Last September, while in Paris, I was dazzled by the exhibition on Impressionism and Fashion which had just opened at the Musée d’Orsay. My slight reluctance to go to a show dealing with what I thought could be a rather frivolous subject melted away the minute I set foot in the area reserved for the exhibition and entered the completely enchanted realm where dresses and petticoats, silks and muslins, satin and lace, pumps and bottines, parasols and umbrellas, furs and boas, hats and feathers were elevated, through the oils and brush strokes of some of the most celebrated painters of the 19th century, to the acme of artistic expression.
I had never realized how fashion was addressed in so many masterpieces by Manet, Monet, Renoir, Degas and Morisot, to name the most important. I hardly knew anything about James Tissot, so many of whose paintings are in this exhibition. I was again thrilled to see Caillebotte’s Rainy Day in Paris, after having discovered the Caillebotte brothers at the wonderful show at the Jacquemart-André. Of course, all or almost all of the paintings were very familiar, but I had always viewed them in different museums, and had always focused more on the overall quality of the painting than on the part played by fashion in their composition. I had never really concentrated on the dresses in, say, Monet’s “Le Déjeûner sur l’Herbe” or “Femmes au Jardin”. But then, in this exhibition, they, and many other Impressionist paintings, were ingeniously brought together in a quest no longer only for the greatness of artistic creation, but also as means to research and beautifully illustrate the history of 19th century costume. But there is much more to this exhibition than this already intriguing idea. At the Musée d’Orsay, the treatment given to the exhibition was that of a spectacular theatrical mise-en-scène which dramatically increased the impact of works which are already stunning to begin with. And this task was allotted to the extremely talented Robert Carsen, to whom we also owe the majestic production of Strauss’s Cappriccio which I saw at the Palais Garnier and reviewed in the article I called “A Tale of Two Operas”.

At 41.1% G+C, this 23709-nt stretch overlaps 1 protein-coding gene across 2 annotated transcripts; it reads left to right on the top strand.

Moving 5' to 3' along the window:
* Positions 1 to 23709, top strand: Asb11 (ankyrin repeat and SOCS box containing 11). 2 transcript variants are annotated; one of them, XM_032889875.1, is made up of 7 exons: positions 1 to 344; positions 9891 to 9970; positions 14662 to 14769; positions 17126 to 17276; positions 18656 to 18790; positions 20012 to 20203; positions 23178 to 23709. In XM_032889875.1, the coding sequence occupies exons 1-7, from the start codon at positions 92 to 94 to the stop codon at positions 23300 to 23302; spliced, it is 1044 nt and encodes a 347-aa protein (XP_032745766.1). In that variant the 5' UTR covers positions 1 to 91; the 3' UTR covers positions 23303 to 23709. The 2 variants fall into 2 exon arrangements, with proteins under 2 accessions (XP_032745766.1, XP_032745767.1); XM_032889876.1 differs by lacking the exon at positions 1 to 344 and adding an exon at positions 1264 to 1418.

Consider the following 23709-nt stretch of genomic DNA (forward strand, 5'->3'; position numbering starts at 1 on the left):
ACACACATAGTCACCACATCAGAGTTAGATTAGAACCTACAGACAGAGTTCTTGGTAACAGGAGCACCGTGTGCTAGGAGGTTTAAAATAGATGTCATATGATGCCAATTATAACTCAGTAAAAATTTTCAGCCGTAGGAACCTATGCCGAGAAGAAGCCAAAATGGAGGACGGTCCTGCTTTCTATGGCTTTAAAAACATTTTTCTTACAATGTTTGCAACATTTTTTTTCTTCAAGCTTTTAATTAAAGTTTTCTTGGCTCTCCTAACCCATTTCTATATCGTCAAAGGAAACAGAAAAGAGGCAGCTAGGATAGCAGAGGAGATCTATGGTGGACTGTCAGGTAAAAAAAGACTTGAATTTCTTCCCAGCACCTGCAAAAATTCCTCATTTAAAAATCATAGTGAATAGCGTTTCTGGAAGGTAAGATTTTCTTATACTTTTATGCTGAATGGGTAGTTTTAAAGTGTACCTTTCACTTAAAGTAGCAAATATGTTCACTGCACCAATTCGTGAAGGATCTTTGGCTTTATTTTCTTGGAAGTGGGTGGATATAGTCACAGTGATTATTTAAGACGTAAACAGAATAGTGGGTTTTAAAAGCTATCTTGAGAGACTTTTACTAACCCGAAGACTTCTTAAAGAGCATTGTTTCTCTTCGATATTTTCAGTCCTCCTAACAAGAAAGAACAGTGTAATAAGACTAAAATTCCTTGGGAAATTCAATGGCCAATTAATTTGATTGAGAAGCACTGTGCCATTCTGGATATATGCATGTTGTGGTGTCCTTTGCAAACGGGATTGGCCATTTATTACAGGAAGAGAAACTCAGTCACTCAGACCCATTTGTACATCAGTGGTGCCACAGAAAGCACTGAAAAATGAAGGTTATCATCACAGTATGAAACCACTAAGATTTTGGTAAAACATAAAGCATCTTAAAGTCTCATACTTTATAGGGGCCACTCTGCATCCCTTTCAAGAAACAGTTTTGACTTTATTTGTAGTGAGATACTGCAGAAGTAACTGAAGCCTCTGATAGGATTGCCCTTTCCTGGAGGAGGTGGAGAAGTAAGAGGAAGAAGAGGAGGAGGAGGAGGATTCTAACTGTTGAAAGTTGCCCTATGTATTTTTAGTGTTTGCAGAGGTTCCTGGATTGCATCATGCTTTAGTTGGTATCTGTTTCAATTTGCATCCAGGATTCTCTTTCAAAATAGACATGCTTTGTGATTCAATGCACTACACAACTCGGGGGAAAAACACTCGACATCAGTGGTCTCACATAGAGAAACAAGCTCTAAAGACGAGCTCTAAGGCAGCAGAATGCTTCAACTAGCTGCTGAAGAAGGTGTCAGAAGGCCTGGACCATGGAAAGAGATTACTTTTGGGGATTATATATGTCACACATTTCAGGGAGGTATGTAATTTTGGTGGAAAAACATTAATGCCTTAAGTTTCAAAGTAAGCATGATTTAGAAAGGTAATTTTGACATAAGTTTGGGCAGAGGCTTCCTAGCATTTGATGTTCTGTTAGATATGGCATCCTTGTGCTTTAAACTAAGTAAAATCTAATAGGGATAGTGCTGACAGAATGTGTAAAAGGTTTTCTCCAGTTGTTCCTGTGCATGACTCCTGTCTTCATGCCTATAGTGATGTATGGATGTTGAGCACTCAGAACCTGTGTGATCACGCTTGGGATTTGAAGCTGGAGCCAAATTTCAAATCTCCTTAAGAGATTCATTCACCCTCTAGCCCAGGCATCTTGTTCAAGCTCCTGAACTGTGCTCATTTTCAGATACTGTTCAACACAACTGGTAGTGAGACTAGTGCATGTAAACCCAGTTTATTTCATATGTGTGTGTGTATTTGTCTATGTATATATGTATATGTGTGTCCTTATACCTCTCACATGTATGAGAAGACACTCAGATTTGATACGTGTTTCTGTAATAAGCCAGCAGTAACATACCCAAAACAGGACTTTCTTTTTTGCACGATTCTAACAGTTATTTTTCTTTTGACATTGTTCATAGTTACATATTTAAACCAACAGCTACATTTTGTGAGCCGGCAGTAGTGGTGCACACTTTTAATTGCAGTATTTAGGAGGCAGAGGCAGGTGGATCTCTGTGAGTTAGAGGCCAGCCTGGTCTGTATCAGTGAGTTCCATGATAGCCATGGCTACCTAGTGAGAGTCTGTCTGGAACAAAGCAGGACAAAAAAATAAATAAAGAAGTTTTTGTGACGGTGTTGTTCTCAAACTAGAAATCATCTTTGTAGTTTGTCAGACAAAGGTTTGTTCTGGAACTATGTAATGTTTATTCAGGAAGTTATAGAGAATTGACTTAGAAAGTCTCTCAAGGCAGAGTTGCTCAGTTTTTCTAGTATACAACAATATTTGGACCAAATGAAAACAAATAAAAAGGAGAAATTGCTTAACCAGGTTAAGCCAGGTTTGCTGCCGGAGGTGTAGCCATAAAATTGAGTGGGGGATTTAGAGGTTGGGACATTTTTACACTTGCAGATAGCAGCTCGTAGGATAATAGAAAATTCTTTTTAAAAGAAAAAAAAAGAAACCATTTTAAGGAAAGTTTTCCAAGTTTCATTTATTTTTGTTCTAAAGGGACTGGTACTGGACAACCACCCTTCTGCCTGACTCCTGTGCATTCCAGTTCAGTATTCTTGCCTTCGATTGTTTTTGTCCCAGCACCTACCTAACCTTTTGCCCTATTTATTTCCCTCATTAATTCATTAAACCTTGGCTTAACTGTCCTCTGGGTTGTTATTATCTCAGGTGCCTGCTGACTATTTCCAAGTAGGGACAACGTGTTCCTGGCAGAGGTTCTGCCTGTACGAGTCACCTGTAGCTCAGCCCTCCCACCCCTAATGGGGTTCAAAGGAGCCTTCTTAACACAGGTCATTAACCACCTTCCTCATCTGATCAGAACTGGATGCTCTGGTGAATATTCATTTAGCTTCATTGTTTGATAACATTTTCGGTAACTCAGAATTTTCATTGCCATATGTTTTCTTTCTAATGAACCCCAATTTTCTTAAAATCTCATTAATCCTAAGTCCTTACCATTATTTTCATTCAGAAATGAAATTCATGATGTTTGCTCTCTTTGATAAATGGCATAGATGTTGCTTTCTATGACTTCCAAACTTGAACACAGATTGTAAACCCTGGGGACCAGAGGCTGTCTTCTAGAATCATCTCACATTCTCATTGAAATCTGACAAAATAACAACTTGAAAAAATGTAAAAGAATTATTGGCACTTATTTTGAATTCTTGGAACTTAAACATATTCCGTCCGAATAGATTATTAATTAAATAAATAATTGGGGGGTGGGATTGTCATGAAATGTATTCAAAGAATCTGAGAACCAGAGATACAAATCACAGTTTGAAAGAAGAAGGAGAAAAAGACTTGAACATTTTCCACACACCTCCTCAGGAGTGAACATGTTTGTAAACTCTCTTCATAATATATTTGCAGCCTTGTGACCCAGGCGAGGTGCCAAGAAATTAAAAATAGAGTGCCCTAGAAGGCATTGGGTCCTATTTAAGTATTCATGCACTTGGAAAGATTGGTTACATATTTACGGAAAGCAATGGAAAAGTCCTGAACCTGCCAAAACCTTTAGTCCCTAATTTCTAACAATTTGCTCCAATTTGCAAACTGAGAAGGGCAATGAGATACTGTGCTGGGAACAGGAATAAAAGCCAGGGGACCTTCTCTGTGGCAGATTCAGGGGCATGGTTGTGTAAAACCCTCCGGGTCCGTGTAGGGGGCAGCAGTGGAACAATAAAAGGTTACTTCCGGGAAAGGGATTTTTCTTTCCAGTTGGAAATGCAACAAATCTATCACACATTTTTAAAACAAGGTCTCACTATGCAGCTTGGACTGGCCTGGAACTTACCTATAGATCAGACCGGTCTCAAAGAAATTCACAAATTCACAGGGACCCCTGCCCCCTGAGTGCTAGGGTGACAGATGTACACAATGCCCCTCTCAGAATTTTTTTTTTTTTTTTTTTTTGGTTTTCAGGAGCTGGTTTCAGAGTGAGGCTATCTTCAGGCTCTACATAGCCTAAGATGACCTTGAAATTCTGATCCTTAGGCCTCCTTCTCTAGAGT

So the show was nothing less than dazzling. The first obvious, but probably far from easy, thing to be done was to pair the paintings with actual dresses, hats and shoes that were displayed in windows in the rooms where the paintings hung. That alone would have enhanced the show’s interest enormously, but what made it magical was the manner in which the rooms were organized and decorated. Some looked like shop windows in the streets of Paris, others like the interiors depicted in the paintings, including piano music in the room where paintings of young women at the piano were shown. But two were absolute stunners: one room was done like a fashion show, with rows of graceful gilt and red velvet chairs, each bearing the name of a famous actual or fictional figure of the time who might or might not have attended such an event: the painters themselves, writers like Proust, Baudelaire, Flaubert or Zola, musicians like Debussy, Satie, Berlioz or St Saens, politicians such as Doumer, Briand or Clémenceau, socialites and demi-mondaines, real and imaginary: Liane de Pougy, Odette de Crécy, the Duchesse de Guermantes, the Princesse de Polignac… Many of the people named wouldn’t have been caught dead in a fashion show, but the brilliant idea of this room was that of a sort of contextualization of the times through its fashions. The chairs lined the walls, while larger than life paintings hung on partitions in the middle, reflected by beautiful mirrors and creating an irresistible impression of luxury and movement. And suddenly, as one advanced to the next room, it was like switching from a ball to a garden party, in a room with green grass and trees in bloom with outdoor scenes on the walls. This was where one could see the reassembled “Déjeûner sur l’Herbe”, the “Femmes au Jardin”and other idyllic al fresco depictions. However skeptical one may have entered the exhibition, I doubt anyone left it other than floating on a refreshing cloud of deeply significant frivolousness.